Loaded With Concessions, Climate Bill Wins Backing of Oil Companies

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Friday, April 23, 2010 at 10:38 am

Kate Sheppard has some big news on the Senate climate bill, expected to drop Monday, following a conference call with Sen. John Kerry (D-Mass.), one of three senators working on the bill.

The good news for environmentalists: Three of the country’s big five oil companies have agreed to support the bill, as has the Edison Electric Institute, the leading utility industry group. While EEI did eventually support the House climate bill that passed last June, the oil industry was largely in opposition, so this news could help bring oil-state senators like Mary Landrieu (D-La.) on board, particularly since Kerry thinks the American Petroleum Institute will stop running ads bashing the legislation.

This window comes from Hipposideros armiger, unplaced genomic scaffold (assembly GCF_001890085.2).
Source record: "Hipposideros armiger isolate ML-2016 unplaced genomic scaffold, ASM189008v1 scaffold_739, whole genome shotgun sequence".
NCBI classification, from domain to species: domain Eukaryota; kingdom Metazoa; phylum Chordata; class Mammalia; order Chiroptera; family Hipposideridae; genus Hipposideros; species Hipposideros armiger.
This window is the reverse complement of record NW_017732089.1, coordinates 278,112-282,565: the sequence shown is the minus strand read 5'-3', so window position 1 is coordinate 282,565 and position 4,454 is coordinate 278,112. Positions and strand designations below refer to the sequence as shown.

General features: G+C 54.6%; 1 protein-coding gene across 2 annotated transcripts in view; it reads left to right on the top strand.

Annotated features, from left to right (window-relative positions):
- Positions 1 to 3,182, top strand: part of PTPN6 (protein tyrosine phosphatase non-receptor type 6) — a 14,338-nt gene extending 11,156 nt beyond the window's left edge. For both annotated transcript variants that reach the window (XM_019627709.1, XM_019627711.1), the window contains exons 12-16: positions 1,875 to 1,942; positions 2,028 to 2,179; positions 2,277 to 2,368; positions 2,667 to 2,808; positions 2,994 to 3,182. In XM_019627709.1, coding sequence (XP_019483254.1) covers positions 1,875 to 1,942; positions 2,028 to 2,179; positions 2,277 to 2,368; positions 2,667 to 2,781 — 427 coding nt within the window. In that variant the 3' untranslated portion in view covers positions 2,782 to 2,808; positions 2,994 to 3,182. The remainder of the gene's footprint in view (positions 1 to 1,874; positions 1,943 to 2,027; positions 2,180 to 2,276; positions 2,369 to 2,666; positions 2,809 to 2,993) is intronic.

The bad news for green advocates: This new support comes at a steep price, with heavy concessions to oil, agriculture, industry and dirty energy. Kate has the rundown:

  • The bill would remove the Environmental Protection Agency’s authority to regulate carbon dioxide under the Clean Air Act, and the states’ authority to set tougher emissions standards than the federal government.
  • There will be no fee—or “gas tax”—on transportation fuels. Instead, oil companies would also be required to obtain pollution permits but will not trade them on the market like other polluters. How this would work is not yet clear.
  • Agriculture would be entirely exempt from the cap on carbon emissions.
  • Manufacturers would not be included under a cap on greenhouse gases until 2016.
  • The bill would provide government-backed loan guarantees for the construction of 12 new nuclear power plants.
  • It will contain at least $10 billion to develop technologies to capture and store emissions from coal-fired power plants.
  • There will be new financial incentives for natural gas.